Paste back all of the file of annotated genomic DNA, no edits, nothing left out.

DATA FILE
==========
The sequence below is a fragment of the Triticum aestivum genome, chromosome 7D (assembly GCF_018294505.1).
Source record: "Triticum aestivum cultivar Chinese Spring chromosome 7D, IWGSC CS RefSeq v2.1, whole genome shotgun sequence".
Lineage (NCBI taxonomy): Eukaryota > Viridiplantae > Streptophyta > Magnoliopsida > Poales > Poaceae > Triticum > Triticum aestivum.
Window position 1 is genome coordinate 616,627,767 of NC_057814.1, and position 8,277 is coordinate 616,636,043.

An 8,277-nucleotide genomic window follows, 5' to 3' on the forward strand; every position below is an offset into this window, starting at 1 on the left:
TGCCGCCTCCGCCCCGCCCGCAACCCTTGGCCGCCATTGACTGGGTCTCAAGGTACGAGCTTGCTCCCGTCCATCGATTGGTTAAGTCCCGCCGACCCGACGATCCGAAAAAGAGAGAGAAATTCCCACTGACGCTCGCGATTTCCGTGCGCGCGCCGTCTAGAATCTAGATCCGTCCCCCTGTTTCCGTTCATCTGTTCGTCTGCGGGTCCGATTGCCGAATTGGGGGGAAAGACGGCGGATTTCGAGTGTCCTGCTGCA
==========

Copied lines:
The sequence below is a fragment of the Triticum aestivum genome, chromosome 7D (assembly GCF_018294505.1).
Source record: "Triticum aestivum cultivar Chinese Spring chromosome 7D, IWGSC CS RefSeq v2.1, whole genome shotgun sequence".
Lineage (NCBI taxonomy): Eukaryota > Viridiplantae > Streptophyta > Magnoliopsida > Poales > Poaceae > Triticum > Triticum aestivum.
Window position 1 is genome coordinate 616,627,767 of NC_057814.1, and position 8,277 is coordinate 616,636,043.

An 8,277-nucleotide genomic window follows, 5' to 3' on the forward strand; every position below is an offset into this window, starting at 1 on the left:
TGCCGCCTCCGCCCCGCCCGCAACCCTTGGCCGCCATTGACTGGGTCTCAAGGTACGAGCTTGCTCCCGTCCATCGATTGGTTAAGTCCCGCCGACCCGACGATCCGAAAAAGAGAGAGAAATTCCCACTGACGCTCGCGATTTCCGTGCGCGCGCCGTCTAGAATCTAGATCCGTCCCCCTGTTTCCGTTCATCTGTTCGTCTGCGGGTCCGATTGCCGAATTGGGGGGAAAGACGGCGGATTTCGAGTGTCCTGCTGCA